KENILWORTH, N.J., Nov. 29, 2017 /PRNewswire/ -- Expecting mothers devote time and energy to learning how to keep their newborn babies healthy and happy. Yet when it comes to their own health, many mothers don't take the time to learn which changes in their own health are normal and which could indicate a more serious problem.
Challenges and complications during the postpartum period (the six weeks following delivery) are more common than many mothers and their families think. Merck Manuals author and obstetrician-gynecologist Dr. Lara Friel discusses these risks in a new editorial on the site.
To help mothers stay healthy and provide the best care for their baby, Dr. Friel shares three things new mothers and their support networks should keep in mind in the exciting time around the birth of a new baby.
1. Know the most common risks to maternal health
Mothers and their loved ones should keep a close eye out for symptoms of four common complications soon after bringing their baby home:
Depression is particularly important to watch for. Rapidly changing hormones combined with a lack of sleep results in postpartum depression in as many of 15 percent of new mothers. It's more common in women who've had depressive episodes in the past.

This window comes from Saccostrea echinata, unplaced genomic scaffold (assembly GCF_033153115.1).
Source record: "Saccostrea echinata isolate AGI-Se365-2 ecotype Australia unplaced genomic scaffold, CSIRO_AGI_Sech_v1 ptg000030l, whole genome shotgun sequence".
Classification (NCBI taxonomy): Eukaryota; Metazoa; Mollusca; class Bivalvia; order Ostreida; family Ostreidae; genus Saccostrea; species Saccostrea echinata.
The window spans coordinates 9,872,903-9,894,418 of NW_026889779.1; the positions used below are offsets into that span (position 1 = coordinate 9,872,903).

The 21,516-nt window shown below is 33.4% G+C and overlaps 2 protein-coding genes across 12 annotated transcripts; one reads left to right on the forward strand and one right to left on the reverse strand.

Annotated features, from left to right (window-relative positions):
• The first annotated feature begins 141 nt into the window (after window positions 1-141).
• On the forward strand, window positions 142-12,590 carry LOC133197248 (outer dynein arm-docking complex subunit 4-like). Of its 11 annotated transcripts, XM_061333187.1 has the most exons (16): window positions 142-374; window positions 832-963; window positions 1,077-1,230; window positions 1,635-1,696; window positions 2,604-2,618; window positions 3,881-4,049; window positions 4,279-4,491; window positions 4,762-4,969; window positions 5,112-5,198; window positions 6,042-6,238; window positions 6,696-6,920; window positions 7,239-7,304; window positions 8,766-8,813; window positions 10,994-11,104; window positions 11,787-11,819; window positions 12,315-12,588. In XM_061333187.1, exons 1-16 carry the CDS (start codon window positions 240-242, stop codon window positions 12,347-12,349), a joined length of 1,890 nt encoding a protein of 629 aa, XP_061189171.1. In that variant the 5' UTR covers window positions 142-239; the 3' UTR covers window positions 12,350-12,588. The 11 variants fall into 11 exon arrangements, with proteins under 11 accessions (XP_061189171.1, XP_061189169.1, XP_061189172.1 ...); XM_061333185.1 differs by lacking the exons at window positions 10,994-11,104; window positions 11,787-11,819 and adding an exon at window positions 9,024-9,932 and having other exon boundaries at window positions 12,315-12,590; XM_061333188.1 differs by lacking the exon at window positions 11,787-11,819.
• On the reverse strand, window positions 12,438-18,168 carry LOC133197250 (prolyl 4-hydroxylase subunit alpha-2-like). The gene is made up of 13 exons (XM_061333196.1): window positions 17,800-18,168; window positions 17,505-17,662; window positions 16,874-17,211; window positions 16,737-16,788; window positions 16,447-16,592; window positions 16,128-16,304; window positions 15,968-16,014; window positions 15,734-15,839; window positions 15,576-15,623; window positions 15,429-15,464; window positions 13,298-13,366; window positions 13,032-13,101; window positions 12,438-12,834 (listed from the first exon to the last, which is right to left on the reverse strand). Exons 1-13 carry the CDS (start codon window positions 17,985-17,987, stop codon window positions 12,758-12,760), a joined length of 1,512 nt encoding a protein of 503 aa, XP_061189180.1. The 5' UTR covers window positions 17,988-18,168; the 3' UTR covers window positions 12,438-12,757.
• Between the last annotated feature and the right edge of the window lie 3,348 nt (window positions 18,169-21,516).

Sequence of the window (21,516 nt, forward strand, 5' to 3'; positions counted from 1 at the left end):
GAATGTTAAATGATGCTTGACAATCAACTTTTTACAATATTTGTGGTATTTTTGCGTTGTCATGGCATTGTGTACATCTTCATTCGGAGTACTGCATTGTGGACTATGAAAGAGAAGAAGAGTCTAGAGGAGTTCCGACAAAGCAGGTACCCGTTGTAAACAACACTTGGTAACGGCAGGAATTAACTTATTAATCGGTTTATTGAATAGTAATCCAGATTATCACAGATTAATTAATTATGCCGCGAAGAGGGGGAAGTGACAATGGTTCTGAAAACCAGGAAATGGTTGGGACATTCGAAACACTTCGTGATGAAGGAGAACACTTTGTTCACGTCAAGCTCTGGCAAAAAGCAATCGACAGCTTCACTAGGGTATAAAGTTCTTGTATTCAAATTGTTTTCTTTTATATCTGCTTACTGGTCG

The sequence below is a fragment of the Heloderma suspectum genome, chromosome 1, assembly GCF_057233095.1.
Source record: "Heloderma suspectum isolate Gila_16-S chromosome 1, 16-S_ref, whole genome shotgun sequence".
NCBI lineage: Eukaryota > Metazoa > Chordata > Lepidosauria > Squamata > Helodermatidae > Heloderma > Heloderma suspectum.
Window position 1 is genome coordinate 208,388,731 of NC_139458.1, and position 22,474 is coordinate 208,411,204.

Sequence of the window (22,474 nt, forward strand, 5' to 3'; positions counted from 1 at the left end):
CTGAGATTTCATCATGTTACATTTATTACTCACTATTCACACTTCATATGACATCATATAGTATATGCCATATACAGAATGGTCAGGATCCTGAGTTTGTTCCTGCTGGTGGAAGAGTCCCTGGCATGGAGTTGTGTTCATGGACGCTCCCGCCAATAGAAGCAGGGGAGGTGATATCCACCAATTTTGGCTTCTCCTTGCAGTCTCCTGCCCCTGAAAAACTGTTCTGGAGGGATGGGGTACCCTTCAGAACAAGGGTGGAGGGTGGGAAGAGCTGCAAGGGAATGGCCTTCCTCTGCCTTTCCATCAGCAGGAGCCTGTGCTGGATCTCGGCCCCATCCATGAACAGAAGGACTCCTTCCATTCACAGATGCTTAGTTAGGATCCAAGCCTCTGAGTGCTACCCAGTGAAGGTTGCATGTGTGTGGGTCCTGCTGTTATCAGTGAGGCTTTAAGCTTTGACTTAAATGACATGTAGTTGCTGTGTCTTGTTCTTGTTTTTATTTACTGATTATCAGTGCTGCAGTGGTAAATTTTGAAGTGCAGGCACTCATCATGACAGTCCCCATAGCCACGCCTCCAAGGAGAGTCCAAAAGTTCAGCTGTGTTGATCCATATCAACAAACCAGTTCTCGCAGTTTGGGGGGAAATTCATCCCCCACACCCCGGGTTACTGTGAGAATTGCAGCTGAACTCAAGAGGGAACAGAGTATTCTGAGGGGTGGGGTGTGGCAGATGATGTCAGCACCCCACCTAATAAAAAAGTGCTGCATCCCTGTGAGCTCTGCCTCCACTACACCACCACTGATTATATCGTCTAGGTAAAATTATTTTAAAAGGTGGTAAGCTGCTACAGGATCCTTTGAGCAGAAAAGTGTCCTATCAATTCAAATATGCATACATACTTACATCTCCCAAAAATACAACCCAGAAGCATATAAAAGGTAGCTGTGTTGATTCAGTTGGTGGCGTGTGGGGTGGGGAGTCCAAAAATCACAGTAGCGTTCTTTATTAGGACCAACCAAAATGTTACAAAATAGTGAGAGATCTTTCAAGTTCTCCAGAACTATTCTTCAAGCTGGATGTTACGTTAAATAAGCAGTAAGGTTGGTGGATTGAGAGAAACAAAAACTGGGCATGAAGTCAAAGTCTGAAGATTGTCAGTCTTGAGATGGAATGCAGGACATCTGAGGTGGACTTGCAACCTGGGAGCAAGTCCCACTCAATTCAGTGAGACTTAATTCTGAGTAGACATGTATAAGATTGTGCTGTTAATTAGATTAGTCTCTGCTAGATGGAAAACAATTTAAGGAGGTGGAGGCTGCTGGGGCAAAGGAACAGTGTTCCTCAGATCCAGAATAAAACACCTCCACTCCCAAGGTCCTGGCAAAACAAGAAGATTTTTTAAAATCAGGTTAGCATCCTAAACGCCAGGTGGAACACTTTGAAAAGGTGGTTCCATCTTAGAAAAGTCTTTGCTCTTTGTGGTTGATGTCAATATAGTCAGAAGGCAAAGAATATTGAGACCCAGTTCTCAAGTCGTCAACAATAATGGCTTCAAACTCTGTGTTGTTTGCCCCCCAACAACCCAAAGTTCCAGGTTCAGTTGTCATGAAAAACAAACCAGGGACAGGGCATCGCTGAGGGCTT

2. Rely on your village
Whenever possible, new mothers should get some support in the first few weeks after giving birth, which can allow them to rest and focus on their own health. This can be support from a spouse, family member, friend, or hired help.
Family, friends and loved ones should be vigilant in watching for potential negative changes in a mother's health. Mothers may be tired and busy, but they should still be eating, getting dressed and leaving the house. Not doing these things may be a sign of something more than the exhaustion of caring for a newborn.
3. Remember that all pregnancies are different
Maternal health issues are not limited to women who have just had their first child. Every baby ? and delivery ? is different. In fact, the challenges that come with trying to raise a newborn with other little ones at home can often make the postpartum period more difficult on mothers.
Ultimately, mothers should stay in touch with their doctors and find a network of support in the exhausting and exciting time welcoming a newborn into their home. A healthy mother will be better equipped to make sure her baby stays healthy, too.
Learn more about common postpartum health at MerckManuals.com.
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